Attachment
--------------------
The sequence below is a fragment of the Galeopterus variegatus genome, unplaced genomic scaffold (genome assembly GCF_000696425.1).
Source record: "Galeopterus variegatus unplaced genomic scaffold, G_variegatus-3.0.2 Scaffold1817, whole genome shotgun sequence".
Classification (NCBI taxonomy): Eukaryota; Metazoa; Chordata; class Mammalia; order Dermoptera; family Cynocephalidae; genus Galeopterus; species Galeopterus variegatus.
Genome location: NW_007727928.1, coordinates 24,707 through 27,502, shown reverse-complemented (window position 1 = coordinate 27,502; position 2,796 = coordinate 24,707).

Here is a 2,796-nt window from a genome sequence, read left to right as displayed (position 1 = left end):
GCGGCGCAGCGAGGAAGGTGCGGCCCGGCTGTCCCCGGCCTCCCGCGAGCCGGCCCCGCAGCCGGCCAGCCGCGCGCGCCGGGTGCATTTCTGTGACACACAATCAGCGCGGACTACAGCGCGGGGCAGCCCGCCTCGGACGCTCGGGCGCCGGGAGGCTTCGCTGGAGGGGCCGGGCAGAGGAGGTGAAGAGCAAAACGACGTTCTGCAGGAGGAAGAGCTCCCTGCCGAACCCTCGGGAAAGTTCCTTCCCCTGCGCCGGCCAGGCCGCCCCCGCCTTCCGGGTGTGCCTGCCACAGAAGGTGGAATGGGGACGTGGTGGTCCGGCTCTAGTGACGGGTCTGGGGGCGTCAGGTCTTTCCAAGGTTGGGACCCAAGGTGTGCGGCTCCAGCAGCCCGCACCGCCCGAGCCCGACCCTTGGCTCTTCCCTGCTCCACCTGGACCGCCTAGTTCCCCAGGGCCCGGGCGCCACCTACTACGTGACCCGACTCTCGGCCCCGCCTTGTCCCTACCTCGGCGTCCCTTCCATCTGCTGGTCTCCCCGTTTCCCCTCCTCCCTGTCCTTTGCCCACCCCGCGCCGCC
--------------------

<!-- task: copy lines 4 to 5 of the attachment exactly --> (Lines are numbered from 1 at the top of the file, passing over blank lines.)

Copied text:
Genome location: NW_007727928.1, coordinates 24,707 through 27,502, shown reverse-complemented (window position 1 = coordinate 27,502; position 2,796 = coordinate 24,707).

Here is a 2,796-nt window from a genome sequence, read left to right as displayed (position 1 = left end):